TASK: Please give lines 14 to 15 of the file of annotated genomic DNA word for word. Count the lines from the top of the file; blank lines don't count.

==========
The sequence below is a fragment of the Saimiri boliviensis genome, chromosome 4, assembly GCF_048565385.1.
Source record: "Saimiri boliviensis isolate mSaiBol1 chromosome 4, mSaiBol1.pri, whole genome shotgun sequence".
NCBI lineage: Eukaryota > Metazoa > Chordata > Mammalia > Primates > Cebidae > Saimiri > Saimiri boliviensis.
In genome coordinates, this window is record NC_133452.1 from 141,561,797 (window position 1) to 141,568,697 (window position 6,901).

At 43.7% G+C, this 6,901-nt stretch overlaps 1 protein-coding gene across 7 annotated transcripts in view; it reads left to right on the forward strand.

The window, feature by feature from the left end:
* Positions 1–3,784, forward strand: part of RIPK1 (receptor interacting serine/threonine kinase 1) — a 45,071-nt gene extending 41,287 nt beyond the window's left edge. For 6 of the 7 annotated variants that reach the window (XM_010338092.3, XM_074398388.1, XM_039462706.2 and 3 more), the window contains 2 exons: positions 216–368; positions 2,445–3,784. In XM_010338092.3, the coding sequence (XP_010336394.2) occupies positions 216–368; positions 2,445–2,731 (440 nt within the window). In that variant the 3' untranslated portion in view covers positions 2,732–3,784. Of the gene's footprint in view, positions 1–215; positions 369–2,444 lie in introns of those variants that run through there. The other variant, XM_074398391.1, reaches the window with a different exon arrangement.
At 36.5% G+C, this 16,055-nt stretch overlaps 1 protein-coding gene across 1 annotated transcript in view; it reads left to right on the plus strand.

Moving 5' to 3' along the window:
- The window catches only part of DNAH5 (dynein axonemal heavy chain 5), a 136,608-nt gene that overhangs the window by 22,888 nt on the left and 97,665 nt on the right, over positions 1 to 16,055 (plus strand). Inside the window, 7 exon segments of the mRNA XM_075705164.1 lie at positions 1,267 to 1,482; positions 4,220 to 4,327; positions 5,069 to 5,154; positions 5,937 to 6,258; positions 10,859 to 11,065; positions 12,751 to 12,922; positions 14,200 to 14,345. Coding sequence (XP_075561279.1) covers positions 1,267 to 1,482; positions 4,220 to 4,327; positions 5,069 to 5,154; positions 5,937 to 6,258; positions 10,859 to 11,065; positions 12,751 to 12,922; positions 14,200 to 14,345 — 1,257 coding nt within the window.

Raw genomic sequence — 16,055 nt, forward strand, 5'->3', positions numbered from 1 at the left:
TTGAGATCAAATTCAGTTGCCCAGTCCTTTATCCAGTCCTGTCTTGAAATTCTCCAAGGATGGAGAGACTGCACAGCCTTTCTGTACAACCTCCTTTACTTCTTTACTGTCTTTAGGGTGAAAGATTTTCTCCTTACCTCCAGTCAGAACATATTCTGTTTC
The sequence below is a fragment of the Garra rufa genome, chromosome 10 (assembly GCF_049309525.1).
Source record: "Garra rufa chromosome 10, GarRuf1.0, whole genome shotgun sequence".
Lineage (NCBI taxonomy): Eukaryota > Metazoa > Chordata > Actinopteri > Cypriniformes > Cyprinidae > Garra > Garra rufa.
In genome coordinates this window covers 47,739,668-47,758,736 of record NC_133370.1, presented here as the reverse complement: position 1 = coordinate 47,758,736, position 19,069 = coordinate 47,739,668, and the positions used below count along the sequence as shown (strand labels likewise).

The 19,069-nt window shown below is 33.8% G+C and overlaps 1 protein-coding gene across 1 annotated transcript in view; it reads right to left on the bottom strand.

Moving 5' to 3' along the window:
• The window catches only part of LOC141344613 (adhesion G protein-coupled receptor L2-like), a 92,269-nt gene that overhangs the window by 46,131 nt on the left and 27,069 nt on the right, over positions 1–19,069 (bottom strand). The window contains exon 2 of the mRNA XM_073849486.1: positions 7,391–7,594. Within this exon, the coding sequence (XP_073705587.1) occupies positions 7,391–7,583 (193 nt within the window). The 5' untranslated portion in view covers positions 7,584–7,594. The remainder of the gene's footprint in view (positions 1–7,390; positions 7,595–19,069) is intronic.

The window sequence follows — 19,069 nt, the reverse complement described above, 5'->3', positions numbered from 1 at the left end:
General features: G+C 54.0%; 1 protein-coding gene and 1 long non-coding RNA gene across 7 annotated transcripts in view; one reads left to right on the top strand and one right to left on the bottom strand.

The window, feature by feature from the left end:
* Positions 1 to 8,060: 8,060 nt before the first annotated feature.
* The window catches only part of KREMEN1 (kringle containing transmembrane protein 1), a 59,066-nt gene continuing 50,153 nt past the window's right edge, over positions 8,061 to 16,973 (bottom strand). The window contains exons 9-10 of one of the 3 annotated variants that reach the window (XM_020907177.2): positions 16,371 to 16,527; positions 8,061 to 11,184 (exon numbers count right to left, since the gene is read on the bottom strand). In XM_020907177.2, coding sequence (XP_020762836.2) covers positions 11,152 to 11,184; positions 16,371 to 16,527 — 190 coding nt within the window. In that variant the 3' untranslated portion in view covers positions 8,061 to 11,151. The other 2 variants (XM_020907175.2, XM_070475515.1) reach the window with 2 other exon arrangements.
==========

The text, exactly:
Source record: "Garra rufa chromosome 10, GarRuf1.0, whole genome shotgun sequence".
Lineage (NCBI taxonomy): Eukaryota > Metazoa > Chordata > Actinopteri > Cypriniformes > Cyprinidae > Garra > Garra rufa.